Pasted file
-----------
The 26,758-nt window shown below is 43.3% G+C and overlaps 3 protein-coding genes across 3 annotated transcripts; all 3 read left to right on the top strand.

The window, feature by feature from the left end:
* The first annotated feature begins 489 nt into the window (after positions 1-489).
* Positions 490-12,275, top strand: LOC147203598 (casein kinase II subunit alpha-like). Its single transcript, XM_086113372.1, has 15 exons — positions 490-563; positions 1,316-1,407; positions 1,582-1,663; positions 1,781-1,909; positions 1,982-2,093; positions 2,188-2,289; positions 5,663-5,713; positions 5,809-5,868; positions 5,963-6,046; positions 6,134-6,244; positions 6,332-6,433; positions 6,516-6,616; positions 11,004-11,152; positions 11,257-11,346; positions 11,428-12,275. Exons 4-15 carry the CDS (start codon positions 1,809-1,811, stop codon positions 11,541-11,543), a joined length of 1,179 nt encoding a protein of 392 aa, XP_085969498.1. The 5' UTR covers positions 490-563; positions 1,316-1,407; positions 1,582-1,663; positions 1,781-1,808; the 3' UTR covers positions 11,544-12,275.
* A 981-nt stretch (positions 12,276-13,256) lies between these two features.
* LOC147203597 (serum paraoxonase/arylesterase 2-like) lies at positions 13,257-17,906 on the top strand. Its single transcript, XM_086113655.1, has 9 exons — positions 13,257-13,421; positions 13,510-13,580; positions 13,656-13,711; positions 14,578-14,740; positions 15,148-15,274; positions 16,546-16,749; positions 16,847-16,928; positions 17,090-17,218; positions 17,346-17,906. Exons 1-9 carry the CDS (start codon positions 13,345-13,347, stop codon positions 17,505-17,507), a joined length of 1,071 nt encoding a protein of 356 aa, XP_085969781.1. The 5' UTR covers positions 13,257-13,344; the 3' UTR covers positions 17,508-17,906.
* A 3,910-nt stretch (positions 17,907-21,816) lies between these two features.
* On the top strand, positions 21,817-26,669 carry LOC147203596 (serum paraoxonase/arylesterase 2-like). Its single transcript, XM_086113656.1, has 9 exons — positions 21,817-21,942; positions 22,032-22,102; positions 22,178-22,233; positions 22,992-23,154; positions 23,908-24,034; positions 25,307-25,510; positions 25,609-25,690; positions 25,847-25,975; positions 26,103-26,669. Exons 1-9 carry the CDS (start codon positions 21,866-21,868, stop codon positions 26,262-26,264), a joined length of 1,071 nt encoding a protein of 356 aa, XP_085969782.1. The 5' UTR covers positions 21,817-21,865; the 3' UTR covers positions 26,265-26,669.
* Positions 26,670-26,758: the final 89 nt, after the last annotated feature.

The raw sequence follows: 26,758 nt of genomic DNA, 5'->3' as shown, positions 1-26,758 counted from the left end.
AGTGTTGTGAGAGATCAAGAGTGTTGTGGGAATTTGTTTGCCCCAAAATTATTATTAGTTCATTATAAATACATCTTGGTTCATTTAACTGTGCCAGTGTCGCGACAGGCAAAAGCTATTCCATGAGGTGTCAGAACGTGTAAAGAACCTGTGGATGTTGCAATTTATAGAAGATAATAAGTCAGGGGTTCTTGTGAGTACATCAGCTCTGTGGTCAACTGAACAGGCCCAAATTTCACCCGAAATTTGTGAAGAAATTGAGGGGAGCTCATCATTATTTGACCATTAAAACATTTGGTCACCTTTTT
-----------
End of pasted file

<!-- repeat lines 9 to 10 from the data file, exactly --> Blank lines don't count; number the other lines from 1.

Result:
* Positions 26,670-26,758: the final 89 nt, after the last annotated feature.

The raw sequence follows: 26,758 nt of genomic DNA, 5'->3' as shown, positions 1-26,758 counted from the left end.